Synth Cinema's World Tour


It was close to midnight when the movie madness began. A friend of mine wanted everyone to watch something called Suspiria. I recalled the title being a story about witches, and imagined something like The Witchfinder General. There would at least be cauldrons and black cats involved, surely? But watching Dario Argento's masterpiece was like entering a dream state, and as Jessica Harper walked through the airport doors reality began to crumble both in the story and for the audience. Someone laughed, someone joked about the murders having a shade of blood red called 'Dario Magento,' but I was hooked. Like the previous chapters in this vagary there are certain films that felt like discovering not only new directors, but entirely new genres. 

HCF Review - Magic Rocks


Stories about strange meteorites usually come in one or two flavours; the kind with cosmic horror or the schlock filled variety. Lorena Villarrea’s sci-fi drama on the other hand has something far more ambitious in mind, with a story that spans several decades. The film also branches into multiple genres as it goes on, from the appearance of a kidnapping subplot to the inclusion of a character that thinks they’re a spirit medium. It’s an unwieldy end product to say the least. But there’s a solid amount of heart in the narrative and at least one or two interesting ideas. Does all of the time hopping and tonal inconsistency eventually come together in a satisfying way, or is this just proof that sometimes less is more?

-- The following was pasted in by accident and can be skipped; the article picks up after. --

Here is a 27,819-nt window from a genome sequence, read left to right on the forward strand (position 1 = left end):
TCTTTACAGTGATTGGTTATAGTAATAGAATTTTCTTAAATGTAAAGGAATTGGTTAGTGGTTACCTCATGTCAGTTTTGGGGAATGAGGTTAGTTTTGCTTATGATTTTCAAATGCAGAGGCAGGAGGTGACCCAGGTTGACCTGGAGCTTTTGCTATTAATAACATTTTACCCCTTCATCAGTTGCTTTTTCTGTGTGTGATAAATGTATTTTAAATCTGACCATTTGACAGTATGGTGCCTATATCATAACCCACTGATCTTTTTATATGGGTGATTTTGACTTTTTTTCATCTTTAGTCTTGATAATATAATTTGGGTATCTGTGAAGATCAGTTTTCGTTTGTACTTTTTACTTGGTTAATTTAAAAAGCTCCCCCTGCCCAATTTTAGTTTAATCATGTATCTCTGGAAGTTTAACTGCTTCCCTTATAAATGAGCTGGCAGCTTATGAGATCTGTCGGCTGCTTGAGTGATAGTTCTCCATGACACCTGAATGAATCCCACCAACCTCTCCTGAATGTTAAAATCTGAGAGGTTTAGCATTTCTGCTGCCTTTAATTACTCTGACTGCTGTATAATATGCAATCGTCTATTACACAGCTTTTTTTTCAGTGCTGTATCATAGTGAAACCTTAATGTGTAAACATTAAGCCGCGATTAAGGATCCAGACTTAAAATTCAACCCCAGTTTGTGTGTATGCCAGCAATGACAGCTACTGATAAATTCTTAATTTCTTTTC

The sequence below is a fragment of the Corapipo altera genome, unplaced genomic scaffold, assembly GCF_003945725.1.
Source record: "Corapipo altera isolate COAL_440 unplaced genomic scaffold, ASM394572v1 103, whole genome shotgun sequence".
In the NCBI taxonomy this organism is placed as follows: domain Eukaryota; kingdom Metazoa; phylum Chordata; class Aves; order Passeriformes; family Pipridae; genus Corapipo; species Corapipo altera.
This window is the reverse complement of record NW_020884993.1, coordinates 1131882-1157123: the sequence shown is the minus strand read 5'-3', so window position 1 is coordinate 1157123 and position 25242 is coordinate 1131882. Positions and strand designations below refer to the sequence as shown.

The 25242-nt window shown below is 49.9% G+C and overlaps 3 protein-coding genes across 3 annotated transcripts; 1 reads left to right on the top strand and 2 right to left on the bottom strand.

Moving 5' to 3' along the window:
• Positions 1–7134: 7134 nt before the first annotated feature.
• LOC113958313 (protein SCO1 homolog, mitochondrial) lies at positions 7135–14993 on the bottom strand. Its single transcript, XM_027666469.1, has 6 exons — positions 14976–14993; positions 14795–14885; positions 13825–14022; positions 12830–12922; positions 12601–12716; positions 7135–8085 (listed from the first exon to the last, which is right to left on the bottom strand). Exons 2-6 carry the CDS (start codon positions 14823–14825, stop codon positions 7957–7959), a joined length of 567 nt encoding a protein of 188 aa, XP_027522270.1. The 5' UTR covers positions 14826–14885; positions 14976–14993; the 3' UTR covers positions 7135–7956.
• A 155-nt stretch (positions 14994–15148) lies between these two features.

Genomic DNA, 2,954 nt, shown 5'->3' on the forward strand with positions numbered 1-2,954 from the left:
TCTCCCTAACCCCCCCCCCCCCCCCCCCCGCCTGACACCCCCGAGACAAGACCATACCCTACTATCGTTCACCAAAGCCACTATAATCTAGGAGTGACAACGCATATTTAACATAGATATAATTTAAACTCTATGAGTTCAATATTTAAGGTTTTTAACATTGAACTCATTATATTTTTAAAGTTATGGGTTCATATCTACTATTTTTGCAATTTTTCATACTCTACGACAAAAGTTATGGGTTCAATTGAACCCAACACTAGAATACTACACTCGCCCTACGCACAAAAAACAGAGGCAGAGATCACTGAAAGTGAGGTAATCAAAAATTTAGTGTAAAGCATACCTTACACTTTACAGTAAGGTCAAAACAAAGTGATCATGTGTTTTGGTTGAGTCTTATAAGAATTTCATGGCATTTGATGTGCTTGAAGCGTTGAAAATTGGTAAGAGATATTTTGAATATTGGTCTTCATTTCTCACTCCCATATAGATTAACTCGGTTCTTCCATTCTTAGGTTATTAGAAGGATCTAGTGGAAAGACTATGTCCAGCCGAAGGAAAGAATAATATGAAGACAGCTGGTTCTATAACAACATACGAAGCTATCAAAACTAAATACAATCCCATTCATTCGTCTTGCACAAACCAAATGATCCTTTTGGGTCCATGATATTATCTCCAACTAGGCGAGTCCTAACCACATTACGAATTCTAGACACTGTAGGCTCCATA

HCF Review - More Machine Than Man


One day I hope to enjoy life with even a small amount of the insane energy found in the 16mm films of Shinya Tsukamoto. This same kind of passion can be found in his early festival shorts, The Phantom of Regular Size, and The Adventures of Electric Rod Boy. The former is more or less a rough test run for his feature length debut, and it contains some of the infamous effects scenes but little narrative. The latter meanwhile is a surprisingly light story about an outcast boy who finds himself in a distant future ruled by vampires. Both movies contain the DNA of what would follow, including the actors, the frenetic camera angles, and the stop motion racing effects. But neither will prepare you for the fully realised nightmare of Tetsuo.




FILM OF THE MONTH: Branded to Kill ☆☆☆☆

HCF Review - Tokyo Blues


One day I hope to enjoy life with even a small amount of the insane energy found in the 16mm films of Shinya Tsukamoto. In some ways this all culminates here in this claustrophobic tale of pouring rain and pouring emotions. There’s a whole lot of rain and a whole lot of questions about what it means to be alive, but make no mistake this is no soul searching Kurosawa picture. Instead the focus is on shedding inhibitions and breaking out of routines in an entirely different way. Whether the central characters want to or not. It’s a very blue movie in more ways than one, a story filled with struggles for control and for privacy. There may have been some elements of sexual transformation in his prior films but it’s all been leading up to this.